Living for Him

The following verses (part of today’s set text), from Paul’s second letter to the  Corinthians 5:14-21, are really worth your time thinking about (NIV): ” … For Christ’s love compels us, because we are convinced that one died for all, and therefore all died. And he died for all, that those who live should no longer live for themselves but for him who died for them and was raised again.

So from now on we regard no one from a worldly point of view. Though we once regarded Christ in this way, we do so no longer. Therefore, if anyone is in Christ, the new creation has come: The old has gone, the new is here!

All this is from God, who reconciled us to himself through Christ and gave us the ministry of reconciliation: that God was reconciling the world to himself in Christ, not counting people’s sins against them.

And he has committed to us the message of reconciliation. We are therefore Christ’s ambassadors, as though God were making his appeal through us. We implore you on Christ’s behalf: Be reconciled to God. God made him who had no sin to be sin for us, so that in him we might become the righteousness of God.”

I’ve highlighted the bits I like – I think it’s so fantastic to know that Jesus does not count our sins – against us.

Selwyn continues his discussion on what it means to fully surrender our ‘self’ to God. And, it’s an on-going surrender – it’s something we have to constantly review to make sure that nothing of our self, is plotting to undermine our 100% allegiance to God.

Consequently, I think the example Selwyn gives in his conclusion, is one worth following: “One person I know explains how he maintains a continuous attitude of surrender. ‘I begin every day by spending some time sitting in God’s presence. After studying His Word, I invite Him to show me if there are any barriers preventing His grace coming through. Mostly nothing is shown me, and by faith I take it that the doors of my soul are open to Him.

Sometimes He does show me a hindrance, fear or jealousy. I repent and ask for forgiveness, resolve to put things right, and, after a time of intercession, I go out into the day, serene and secure.’ “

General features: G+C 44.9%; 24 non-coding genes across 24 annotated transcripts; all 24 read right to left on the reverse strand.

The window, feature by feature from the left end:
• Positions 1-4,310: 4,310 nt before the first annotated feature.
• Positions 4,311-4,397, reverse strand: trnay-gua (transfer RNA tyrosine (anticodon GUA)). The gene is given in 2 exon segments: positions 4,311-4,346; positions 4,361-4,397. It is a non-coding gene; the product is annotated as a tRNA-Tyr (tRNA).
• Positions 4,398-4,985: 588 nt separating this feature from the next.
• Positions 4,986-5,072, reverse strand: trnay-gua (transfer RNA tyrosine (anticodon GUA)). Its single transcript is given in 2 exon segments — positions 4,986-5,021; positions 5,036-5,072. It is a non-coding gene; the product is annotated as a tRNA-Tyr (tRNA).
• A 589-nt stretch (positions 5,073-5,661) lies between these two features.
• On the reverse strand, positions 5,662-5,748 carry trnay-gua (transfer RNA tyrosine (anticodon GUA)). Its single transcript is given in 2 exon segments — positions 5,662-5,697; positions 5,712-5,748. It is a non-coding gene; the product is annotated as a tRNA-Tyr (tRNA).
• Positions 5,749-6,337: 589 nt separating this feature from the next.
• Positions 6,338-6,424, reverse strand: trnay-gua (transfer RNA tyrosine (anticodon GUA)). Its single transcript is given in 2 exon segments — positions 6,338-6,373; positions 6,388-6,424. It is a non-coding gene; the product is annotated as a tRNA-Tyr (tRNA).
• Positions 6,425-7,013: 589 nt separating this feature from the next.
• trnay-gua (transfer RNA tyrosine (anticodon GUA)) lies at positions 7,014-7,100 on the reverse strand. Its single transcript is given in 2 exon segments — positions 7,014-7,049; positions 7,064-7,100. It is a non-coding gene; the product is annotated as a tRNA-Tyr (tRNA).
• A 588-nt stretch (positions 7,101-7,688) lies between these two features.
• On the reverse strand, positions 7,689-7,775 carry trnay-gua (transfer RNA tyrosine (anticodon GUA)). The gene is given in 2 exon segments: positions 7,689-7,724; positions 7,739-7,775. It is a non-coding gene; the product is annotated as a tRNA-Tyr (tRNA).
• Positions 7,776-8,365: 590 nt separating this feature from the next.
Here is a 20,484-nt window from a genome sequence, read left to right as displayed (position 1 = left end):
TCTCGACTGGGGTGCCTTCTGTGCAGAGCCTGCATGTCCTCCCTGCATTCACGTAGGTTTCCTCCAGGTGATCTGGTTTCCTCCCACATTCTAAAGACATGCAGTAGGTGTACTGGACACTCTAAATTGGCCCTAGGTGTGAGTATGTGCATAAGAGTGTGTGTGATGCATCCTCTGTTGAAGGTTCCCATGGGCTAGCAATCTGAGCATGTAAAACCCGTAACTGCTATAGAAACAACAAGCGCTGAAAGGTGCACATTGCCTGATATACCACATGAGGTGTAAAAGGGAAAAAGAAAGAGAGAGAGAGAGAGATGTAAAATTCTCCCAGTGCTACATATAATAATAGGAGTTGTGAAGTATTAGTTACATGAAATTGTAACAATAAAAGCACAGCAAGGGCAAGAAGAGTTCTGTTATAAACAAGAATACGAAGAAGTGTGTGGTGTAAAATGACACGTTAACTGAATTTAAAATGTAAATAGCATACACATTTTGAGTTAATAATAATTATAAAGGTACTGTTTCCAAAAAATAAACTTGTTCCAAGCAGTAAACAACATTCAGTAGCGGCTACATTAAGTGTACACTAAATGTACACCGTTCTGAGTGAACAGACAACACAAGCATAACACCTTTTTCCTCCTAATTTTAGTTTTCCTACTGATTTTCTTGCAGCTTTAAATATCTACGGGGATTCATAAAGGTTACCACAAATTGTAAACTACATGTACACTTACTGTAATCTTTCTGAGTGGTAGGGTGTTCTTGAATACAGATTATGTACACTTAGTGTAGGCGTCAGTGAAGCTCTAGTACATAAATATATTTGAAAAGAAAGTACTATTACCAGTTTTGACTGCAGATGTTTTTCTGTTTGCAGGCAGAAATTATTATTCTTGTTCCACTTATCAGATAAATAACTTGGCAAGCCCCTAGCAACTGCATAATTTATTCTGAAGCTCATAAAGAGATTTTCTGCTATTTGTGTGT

The main point is that we should have some, regular way of maintaining a continuous attitude of surrender – prayer is always involved; as is, the daily process of living for Him.

Continuous surrender

Selwyn makes another good point in today’s study – the nature of our relationship with God – is continuous. It’s a relationship that must be evident for every moment of our lives, and not reserved for just a few hours on a Sunday.

If you only seek God’s involvement in your life, for a short time, once a week; then how deep can that type of relationship be?

Selwyn introduces today’s study with these words: “We talked yesterday about the need for repentance and surrender when we feel ourselves lacking in spiritual power. It is important to point out that surrender is not once-and-for-all; surrender must be continuous. … Surrender is done, and yet it is never done – it is continual yielding. … In our relationship with Christ … we surrender and keep on surrendering.”

As Paul says in his letter to the Romans (12: 1, NLT): “And so, dear brothers and sisters, I plead with you to give your bodies to God because of all he has done for you. Let them be a living and holy sacrifice – the kind he will find acceptable. This is truly the way to worship him.”

The giving of ourselves to God – is a living sacrifice: as we live each day, so too, we offer ourselves for God’s service – each and every day.  Every moment of every day is lived, following Jesus – it is total and continuous surrender – there can be no exceptions.  His love for us is so great that He always provides assistance to enable us in our daily sacrifice. We also have the promise that He will never ask us to do anything that is impossible (for His Spirit to achieve through us), nor will He overwhelm us with burdens. [Matthew 11:29-30: “ … Take my yoke upon you. Let me teach you, because I am humble and gentle at heart, and you will find rest for your souls. For my yoke is easy to bear, and the burden I give you is light.”

Any comments?